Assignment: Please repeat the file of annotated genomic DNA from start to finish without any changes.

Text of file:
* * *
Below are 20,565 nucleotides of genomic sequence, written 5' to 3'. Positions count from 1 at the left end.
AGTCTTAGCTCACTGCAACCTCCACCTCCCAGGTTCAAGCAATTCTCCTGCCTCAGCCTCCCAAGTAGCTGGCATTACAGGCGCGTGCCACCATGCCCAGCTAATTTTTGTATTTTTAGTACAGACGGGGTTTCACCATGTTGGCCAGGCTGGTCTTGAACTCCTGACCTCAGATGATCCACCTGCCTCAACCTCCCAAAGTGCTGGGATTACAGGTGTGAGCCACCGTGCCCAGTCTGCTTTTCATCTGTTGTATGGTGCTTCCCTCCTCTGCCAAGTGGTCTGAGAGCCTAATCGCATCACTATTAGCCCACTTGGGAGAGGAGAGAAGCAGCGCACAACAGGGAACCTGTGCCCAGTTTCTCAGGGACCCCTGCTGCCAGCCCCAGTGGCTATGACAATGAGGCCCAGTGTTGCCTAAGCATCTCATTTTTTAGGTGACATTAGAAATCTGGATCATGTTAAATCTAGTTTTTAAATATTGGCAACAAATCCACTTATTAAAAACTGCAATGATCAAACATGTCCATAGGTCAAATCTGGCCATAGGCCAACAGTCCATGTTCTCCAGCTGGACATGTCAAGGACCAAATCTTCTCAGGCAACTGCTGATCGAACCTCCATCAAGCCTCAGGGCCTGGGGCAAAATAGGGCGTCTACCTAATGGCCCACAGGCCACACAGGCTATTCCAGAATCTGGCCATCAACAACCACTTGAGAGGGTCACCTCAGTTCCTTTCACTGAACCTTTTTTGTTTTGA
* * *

Below are 20,565 nucleotides of genomic sequence, written 5' to 3'. Positions count from 1 at the left end.
AGTCTTAGCTCACTGCAACCTCCACCTCCCAGGTTCAAGCAATTCTCCTGCCTCAGCCTCCCAAGTAGCTGGCATTACAGGCGCGTGCCACCATGCCCAGCTAATTTTTGTATTTTTAGTACAGACGGGGTTTCACCATGTTGGCCAGGCTGGTCTTGAACTCCTGACCTCAGATGATCCACCTGCCTCAACCTCCCAAAGTGCTGGGATTACAGGTGTGAGCCACCGTGCCCAGTCTGCTTTTCATCTGTTGTATGGTGCTTCCCTCCTCTGCCAAGTGGTCTGAGAGCCTAATCGCATCACTATTAGCCCACTTGGGAGAGGAGAGAAGCAGCGCACAACAGGGAACCTGTGCCCAGTTTCTCAGGGACCCCTGCTGCCAGCCCCAGTGGCTATGACAATGAGGCCCAGTGTTGCCTAAGCATCTCATTTTTTAGGTGACATTAGAAATCTGGATCATGTTAAATCTAGTTTTTAAATATTGGCAACAAATCCACTTATTAAAAACTGCAATGATCAAACATGTCCATAGGTCAAATCTGGCCATAGGCCAACAGTCCATGTTCTCCAGCTGGACATGTCAAGGACCAAATCTTCTCAGGCAACTGCTGATCGAACCTCCATCAAGCCTCAGGGCCTGGGGCAAAATAGGGCGTCTACCTAATGGCCCACAGGCCACACAGGCTATTCCAGAATCTGGCCATCAACAACCACTTGAGAGGGTCACCTCAGTTCCTTTCACTGAACCTTTTTTGTTTTGA